The reel on the other hand, in my opinion, need not be too expensive. For pike angling, a fighting clutch isn’t exactly necessary, or a high-speed retrieve. These fish rarely strip line off the reel, even in shallow water, but fight with short bursts of acceleration and steady power. However, a large arbour reel is recommended, as this allows the line to be contained in larger coils and helps to eliminate tangles. There are many to choose from in most tackle shops, and at realistic prices.
That’s the main part of the tackle required, which now leaves the business end to deal with. Personally, I simply attach a braided loop to the end of the fly line; adding a drop of super glue as a safety measure, then tie on two metres of thirty pounds breaking strain Flouro-carbon as a leader. As pike are well known “toothy critters”, a biting trace must now be incorporated. There are several options available. One way is to use a quality nylon coated multi-strand wire and attach it to the leader using a grinner knot or common shock-leader knot. To attach the fly, simply put the wire through the eye of the fly, twist four or five times and gently heat with a cigarette lighter. This will fuse the twists together making a very firm and strong bond. It is a good idea as it eliminates the need for snap links and the like, reducing un-necessary weight that can cause casting and presentation problems. I have hooked and landed over two hundred pike on this set up, with fish to twenty eight pounds and have yet to lose one through tackle failure.
Carefully un-hooking a fly-caught twenty
Another option is the Kevlar, wire re-enforced, knot-able line. This contains a fine-wire and Kevlar weave that allows the angler, to some extent, to tie standard knots. Failing that, a simple, Titanium wire trace can be used, with a small swivel at one end and a link-swivel at the opposite end, but these must be strong and of the highest quality.
Last, but by no means least, is the actual fly or lure, and in my opinion, this is where a great deal of pleasure can be gained. Although there are many choices of pike flies in the shops, they are so easily tied there is no real excuse for not having a go. This is a chance to allow your imagination to run riot, as the strangest patterns and gaudiest of colours are all capable of inducing a “strike” and there is a great satisfaction from hooking and landing a fish on a personal creation, no matter how well or badly it is tied. I only use flies tied by myself and enjoy great sport, and am by no means an experienced fly-tier. I would also wish to add that with all the pike I have taken to date, not one fish has taken any longer to play or land using a fly rod then it would have with a conventional dead baiting rod, and I have yet to deep hook a single fish on the fly. In fact, most of the pike are unhooked within a couple of seconds at the water’s edge and rarely need to be handled, except for weighing or photographic purposes.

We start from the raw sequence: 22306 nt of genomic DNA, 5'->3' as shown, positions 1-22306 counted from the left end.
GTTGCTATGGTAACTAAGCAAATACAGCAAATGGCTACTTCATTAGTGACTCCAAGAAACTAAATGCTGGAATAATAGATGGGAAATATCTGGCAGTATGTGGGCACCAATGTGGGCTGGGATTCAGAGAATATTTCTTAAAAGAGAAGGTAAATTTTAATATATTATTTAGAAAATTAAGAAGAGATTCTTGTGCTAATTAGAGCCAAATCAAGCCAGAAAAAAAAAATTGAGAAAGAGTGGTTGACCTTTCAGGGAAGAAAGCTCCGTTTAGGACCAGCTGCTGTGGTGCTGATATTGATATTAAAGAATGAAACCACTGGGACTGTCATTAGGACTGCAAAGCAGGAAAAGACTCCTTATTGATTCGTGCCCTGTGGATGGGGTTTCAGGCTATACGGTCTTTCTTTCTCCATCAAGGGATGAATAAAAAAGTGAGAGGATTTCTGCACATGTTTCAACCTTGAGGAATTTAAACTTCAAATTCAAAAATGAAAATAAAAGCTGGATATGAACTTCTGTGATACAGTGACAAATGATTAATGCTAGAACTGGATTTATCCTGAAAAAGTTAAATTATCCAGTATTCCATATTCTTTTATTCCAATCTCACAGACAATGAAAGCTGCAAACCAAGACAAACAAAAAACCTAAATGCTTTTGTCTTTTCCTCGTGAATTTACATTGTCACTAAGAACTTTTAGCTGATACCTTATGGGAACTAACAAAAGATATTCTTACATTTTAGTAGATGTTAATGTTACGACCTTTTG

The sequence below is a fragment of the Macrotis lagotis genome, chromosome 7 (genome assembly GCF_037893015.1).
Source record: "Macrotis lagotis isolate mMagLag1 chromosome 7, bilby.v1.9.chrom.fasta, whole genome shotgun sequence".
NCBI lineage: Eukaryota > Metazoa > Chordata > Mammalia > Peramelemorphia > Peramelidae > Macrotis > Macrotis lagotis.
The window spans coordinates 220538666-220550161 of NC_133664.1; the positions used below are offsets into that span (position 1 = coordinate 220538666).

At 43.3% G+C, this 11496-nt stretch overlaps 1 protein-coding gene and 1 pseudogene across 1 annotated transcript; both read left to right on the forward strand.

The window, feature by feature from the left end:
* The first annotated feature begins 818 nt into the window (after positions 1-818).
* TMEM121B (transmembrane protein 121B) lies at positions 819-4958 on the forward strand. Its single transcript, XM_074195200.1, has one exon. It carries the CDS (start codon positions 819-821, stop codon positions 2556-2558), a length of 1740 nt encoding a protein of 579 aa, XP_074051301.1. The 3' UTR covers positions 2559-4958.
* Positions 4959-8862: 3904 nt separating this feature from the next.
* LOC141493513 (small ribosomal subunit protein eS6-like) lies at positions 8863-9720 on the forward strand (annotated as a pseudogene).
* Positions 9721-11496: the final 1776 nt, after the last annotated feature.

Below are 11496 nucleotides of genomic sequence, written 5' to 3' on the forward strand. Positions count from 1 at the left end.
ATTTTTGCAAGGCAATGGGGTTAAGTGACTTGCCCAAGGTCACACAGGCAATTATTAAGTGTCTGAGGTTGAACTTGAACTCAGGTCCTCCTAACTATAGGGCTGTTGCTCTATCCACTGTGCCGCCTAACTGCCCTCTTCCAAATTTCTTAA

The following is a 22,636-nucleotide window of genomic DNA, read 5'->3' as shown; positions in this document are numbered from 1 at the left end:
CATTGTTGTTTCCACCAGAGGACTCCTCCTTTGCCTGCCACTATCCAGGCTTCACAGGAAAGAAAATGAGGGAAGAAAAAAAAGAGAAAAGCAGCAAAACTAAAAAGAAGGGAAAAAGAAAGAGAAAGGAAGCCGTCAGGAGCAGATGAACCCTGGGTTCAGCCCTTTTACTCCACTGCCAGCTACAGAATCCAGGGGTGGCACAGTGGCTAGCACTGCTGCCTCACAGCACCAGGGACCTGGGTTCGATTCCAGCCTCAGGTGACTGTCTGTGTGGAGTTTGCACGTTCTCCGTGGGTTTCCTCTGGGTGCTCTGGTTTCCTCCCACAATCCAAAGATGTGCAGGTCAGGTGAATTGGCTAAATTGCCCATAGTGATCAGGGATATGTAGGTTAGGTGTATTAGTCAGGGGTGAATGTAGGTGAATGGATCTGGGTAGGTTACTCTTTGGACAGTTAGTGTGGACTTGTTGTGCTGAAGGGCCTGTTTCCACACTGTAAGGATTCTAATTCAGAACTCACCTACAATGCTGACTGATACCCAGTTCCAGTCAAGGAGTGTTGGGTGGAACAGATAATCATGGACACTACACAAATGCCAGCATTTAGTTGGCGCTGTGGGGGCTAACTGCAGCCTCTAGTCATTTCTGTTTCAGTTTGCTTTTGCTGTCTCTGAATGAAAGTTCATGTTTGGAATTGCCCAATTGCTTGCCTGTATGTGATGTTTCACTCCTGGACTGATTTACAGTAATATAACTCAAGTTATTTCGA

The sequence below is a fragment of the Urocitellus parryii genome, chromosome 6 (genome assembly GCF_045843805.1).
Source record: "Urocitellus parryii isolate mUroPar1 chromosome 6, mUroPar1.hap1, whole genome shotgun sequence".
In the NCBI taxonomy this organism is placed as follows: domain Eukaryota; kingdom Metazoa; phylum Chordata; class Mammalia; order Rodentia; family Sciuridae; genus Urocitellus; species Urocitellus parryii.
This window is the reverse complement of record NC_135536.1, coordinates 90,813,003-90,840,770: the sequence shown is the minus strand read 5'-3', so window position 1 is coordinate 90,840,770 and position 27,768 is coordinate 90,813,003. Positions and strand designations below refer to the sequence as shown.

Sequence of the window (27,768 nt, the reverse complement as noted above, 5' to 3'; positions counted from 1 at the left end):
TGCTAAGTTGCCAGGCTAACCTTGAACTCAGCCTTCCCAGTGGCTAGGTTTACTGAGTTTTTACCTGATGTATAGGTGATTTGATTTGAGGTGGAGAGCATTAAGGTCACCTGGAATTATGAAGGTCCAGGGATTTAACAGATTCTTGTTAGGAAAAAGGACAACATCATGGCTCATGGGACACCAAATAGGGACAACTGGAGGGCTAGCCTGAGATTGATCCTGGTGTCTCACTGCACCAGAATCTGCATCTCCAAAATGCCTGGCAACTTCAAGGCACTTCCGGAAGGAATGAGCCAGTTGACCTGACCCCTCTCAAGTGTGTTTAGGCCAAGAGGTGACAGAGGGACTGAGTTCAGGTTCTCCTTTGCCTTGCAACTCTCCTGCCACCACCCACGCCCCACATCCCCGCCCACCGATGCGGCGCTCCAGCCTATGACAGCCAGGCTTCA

Follwed by gentle release
Carry forceps for unhooking, a padded unhooking mat for larger fish, a suitable landing net for the “crocs”, and weighing scales and weigh sling for personal records. A line tray can be useful on most occasions.
I initially expected to catch a majority of smaller pike on the fly but was surprised to find that many sizeable fish simply cannot resist the attraction of such relatively small, but naturally presented bait. I believe that this is due to the fact that a fly can be quietly dropped almost on top of a waiting fish with no fear of “spooking” it. It can be retrieved at slow and tantalising speeds and remains lifelike, and can be fished in extremely shallow and weedy areas without becoming snagged up. All in all, fly-fishing for pike is an extremely versatile and successful sporting method, and offers the fly angler the greatest chance of landing a double-figure fish on light tackle.